A formal round of consultation over the nomination for a caretaker premier between Prime Minister Shehbaz Sharif and Leader of the Opposition in the National Assembly Raja Riaz will begin today (Thursday).
The consultation became due after the dissolution of the 15th NA of Pakistan last night, with President Arif Alvi's approval of the summary sent by PM Shehbaz.
“The president dissolved the National Assembly on the advice of the prime minister under Article 58-1 of the Constitution,” read an official statement issued by the President's Office on X, formerly known as Twitter, late Wednesday.
A process to appoint a caretaker prime minister will be conducted under Article 224-A of the Constitution, which will usher in an interim government to oversee an election.
PM Shehbaz and Riaz will hold consultations to finalise one of the names proposed for the interim prime minister's post.
It may be noted that three names have been proposed, including two nominations — former diplomat Jalil Abbas Jilani and former chief justice of Pakistan Tassaduq Hussain Jilani — sent by the Pakistan Peoples Party (PPP) and Sindh Governor Kamran Tessori, by Muttahida Qaumi Movement-Pakistan (MQM-P).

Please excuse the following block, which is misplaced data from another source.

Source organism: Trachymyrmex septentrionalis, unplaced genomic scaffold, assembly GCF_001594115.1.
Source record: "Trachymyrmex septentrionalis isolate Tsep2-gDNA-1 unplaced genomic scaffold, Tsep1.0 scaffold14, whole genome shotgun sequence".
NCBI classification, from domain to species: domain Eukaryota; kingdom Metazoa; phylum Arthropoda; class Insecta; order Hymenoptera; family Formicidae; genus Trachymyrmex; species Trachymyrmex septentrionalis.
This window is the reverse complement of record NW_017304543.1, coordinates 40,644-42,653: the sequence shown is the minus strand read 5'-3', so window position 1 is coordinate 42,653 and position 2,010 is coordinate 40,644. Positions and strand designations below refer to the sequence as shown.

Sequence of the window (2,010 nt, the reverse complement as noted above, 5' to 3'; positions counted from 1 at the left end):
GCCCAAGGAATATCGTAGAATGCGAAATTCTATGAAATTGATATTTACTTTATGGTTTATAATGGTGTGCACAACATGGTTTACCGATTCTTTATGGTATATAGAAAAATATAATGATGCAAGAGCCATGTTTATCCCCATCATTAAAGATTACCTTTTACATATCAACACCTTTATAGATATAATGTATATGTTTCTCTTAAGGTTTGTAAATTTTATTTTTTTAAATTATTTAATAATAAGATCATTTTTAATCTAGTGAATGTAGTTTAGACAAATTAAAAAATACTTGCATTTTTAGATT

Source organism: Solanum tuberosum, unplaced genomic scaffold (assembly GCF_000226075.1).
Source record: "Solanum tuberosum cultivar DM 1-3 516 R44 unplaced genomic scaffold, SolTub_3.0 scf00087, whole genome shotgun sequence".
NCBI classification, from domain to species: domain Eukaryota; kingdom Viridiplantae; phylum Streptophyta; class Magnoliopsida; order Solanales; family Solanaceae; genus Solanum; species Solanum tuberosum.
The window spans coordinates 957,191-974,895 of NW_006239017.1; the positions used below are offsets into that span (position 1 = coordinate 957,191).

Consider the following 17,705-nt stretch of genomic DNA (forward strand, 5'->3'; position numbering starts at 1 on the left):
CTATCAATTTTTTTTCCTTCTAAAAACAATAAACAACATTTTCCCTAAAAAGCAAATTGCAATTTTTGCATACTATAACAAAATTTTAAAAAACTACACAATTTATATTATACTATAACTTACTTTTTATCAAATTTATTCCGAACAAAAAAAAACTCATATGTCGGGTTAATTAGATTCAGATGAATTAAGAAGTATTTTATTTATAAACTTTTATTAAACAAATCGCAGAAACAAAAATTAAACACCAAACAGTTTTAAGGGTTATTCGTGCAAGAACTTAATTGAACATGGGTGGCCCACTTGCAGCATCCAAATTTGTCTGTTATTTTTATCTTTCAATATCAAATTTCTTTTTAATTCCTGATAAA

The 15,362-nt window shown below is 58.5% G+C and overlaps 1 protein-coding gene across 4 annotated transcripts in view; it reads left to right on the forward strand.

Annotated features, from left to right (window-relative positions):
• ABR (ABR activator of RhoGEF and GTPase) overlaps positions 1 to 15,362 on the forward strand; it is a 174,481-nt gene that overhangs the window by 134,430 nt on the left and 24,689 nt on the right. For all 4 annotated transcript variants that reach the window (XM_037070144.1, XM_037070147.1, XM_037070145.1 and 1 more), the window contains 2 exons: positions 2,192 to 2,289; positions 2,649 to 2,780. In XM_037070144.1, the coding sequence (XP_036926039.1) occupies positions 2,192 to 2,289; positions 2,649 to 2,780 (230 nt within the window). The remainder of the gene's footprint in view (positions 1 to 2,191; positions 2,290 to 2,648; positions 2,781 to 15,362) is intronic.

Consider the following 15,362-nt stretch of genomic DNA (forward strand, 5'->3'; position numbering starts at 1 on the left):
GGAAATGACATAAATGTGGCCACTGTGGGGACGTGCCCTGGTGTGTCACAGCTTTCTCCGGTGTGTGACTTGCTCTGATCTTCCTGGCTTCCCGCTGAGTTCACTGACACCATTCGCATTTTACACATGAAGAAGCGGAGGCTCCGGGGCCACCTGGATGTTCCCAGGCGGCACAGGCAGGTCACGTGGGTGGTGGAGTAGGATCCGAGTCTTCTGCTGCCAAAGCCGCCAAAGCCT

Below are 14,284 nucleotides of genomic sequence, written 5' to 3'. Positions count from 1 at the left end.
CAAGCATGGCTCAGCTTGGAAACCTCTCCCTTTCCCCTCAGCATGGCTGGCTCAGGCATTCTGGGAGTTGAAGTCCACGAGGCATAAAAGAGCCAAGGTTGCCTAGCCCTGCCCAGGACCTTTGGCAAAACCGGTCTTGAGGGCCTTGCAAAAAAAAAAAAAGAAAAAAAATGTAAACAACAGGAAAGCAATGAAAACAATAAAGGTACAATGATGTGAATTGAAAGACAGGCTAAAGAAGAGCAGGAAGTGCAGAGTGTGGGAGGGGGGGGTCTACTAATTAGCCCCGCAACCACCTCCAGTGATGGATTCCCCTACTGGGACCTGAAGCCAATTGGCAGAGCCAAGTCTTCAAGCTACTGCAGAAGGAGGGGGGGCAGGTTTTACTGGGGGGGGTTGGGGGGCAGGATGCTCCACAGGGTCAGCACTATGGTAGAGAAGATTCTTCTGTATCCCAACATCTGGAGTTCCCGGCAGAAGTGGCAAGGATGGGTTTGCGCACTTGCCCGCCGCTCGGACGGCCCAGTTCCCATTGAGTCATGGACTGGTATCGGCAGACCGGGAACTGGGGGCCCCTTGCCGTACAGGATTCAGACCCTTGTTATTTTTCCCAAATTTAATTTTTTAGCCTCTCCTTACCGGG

However, there's no public announcement by the Pakistan Mulsim League-Nawaz (PML-N) in this regard.
Names of former finance minister Ishaq Dar, former prime minister Shahid Khaqan Abbasi and former caretaker prime minister Mohammad Mian Soomro are also under consideration.
If the prime minister and opposition leader fail to agree on the name within three days, the matter will go to the parliamentary committee for the appointment of a caretaker PM.
Under the law, the premier and the opposition leader will send their respective preferences for the coveted post to the parliamentary committee.
The parliamentary committee will have to finalise the name of the caretaker prime minister within three days and if it too failed to reach a consensus on the name, then the Election Commission of Pakistan (ECP) will pick the caretaker prime minister within two days from the names proposed by the opposition and the government.
By law, elections should be held within 90 days of parliament's dissolution, but the outgoing government has already warned they are likely to be delayed.
After the Council of Common Interests (CCI) approved new census results, ECP is required to carry out fresh delimitation — an exercise that will likely take three to four months.